She is a cordial person, as are most Brazilians, who easily communicates with people, and does not play the demagogue, she names things the way they are, according to my personal impressions. Let's wish her success as Bulgarians.
Bulgarians tend to be proud of people who have indirect or vague connections to Bulgaria – for example, the inventor of the modern computer John Atanasoff. Do you think Bulgaria has the right to be proud of Dilma Rousseff?
I think that we have the full right to be proud with the Bulgarian origin of Dilma Rousseff because this does not in any way affect her Brazilian nationality.
May God allow, one day, the way we have a monument of John Atanasoff in downtown Sofia, that we also have a monument of Dilma Rousseff in Sofia or in her father's home town Gabrovo, or in both places.
I think that it is not only Bulgarians who are proud of people that fate has determined that they belong to another nation. You know how it works in the USA, where President Barack Obama is the most important recent example. All of Africa is proud with Obama's African origin, with nobody questioning his belonging to the American tradition. I think this is the same case.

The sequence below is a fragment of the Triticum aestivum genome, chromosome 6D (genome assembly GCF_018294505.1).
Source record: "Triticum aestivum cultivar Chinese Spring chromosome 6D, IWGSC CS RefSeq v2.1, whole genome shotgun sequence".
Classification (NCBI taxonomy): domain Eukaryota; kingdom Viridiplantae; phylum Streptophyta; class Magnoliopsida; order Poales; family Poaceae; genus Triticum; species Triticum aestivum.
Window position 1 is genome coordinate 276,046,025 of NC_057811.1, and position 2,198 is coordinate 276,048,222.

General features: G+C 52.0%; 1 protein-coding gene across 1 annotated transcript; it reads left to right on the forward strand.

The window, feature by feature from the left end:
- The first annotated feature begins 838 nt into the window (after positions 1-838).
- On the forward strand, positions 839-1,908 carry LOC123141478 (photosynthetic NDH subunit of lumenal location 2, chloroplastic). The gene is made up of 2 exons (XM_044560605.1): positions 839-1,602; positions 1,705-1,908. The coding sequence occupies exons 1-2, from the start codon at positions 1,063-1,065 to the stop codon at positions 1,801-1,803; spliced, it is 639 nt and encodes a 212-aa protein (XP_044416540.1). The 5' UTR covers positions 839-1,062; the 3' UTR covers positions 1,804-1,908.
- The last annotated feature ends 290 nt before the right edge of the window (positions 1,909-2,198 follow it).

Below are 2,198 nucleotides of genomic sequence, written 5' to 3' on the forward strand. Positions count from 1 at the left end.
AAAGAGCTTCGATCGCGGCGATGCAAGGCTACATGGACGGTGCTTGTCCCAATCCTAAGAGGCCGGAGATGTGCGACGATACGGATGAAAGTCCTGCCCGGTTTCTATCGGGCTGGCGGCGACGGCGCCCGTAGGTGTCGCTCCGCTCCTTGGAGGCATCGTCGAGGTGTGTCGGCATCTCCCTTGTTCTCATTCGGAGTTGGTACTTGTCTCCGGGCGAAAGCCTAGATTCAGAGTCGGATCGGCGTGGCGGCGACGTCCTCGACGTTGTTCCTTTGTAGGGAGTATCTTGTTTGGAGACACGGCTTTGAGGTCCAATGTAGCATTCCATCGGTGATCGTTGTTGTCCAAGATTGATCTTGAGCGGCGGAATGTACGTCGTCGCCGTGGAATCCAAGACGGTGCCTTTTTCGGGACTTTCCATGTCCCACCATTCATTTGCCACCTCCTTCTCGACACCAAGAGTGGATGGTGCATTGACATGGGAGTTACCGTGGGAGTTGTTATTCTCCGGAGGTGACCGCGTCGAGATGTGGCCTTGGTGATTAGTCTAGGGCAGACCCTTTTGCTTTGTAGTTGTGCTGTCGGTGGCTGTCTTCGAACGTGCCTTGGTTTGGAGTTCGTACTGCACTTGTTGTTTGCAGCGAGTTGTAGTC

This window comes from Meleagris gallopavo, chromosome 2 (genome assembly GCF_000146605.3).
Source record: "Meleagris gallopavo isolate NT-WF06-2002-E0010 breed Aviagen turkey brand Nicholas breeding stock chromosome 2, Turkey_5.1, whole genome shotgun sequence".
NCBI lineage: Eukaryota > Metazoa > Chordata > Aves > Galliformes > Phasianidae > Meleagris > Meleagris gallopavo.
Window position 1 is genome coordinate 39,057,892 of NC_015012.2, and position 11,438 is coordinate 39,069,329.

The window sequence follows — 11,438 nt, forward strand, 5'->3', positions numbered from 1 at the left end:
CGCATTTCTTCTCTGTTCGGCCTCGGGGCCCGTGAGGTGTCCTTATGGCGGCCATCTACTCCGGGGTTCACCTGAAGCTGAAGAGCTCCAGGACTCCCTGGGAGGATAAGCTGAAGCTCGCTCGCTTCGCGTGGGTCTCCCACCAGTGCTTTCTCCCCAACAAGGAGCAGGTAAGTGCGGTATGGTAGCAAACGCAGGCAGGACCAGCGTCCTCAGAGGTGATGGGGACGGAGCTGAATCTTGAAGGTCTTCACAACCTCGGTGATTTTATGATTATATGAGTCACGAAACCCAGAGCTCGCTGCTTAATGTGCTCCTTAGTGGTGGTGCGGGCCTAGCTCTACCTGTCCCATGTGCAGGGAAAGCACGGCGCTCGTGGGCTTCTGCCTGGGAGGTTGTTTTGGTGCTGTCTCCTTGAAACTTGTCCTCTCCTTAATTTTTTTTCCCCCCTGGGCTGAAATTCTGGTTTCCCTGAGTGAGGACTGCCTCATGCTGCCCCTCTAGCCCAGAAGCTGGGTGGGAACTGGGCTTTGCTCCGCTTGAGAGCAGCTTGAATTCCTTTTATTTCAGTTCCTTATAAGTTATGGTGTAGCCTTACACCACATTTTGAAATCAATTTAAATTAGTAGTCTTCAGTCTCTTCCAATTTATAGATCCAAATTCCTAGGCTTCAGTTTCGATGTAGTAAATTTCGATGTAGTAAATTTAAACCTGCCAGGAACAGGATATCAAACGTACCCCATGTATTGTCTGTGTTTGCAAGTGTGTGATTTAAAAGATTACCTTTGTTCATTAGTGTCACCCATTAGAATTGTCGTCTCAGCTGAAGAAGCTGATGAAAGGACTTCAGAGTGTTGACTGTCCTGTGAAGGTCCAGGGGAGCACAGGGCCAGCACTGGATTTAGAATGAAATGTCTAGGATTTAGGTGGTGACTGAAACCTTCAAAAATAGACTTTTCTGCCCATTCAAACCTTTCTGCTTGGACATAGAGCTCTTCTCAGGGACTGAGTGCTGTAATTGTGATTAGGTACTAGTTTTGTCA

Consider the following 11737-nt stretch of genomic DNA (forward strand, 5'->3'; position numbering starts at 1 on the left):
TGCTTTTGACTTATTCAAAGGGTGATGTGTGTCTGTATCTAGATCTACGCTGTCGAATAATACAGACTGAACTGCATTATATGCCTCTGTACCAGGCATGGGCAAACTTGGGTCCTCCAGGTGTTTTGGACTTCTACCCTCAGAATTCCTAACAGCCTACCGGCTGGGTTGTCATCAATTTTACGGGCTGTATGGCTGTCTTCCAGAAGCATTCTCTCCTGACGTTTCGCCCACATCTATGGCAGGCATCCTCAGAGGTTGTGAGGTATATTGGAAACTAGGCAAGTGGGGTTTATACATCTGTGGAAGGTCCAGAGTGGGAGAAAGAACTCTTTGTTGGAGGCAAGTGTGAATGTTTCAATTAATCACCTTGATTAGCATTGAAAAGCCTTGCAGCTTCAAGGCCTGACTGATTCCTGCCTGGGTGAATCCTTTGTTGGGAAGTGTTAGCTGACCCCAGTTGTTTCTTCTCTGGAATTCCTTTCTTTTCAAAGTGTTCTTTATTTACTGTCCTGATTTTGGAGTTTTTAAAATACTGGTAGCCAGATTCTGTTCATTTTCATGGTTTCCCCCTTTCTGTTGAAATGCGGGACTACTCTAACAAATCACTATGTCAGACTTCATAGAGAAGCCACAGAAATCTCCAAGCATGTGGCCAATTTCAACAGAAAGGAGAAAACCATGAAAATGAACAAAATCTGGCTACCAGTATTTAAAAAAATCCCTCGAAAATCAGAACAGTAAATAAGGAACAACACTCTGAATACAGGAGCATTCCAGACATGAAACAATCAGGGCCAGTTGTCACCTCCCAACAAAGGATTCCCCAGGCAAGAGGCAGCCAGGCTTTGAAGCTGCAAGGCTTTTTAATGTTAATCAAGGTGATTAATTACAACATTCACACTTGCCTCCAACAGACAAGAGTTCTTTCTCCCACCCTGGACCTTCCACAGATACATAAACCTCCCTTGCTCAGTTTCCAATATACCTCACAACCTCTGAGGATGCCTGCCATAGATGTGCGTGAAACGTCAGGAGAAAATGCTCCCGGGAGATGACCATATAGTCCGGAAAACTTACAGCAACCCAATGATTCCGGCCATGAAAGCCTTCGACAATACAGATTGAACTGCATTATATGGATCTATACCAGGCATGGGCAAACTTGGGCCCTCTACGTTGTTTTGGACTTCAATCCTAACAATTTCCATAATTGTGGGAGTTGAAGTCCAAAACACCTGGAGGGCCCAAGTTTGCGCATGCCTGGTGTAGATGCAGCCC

You represented Bulgaria in Brazil for a long time. The two countries don't appear to have much interaction. Where could the impetus for development of the Bulgarian-Brazilian ties come from, other than the election of a president of Bulgarian origin?
Unfortunately, the economic ties between Bulgaria and Brazil are not on a very high-level when one considers Brazil's potential. The major obstacle is not geography as many unfoundedly claim because if we get a map, we will see that Brazil is not further than Japan or South Korea with whom we have much better ties.
Geography is no longer decisive. China is an example for that. I think that the major obstacle for Bulgaria and Brazil is the lack of awareness and knowledge of each other. For example, we in Bulgaria know that Brazil is undergoing a progressive development but we don't know what exactly they are doing. We need long-term efforts in that direction.
I hope that your media, Novinite.com (Sofia News Agency), could also contribute to the expansion of these ties as an intermediary in English, because Brazilians won't rush to learn Bulgarian.
I wish the best of luck to Mrs. Rousseff, and hope that we will see her in Bulgaria some day.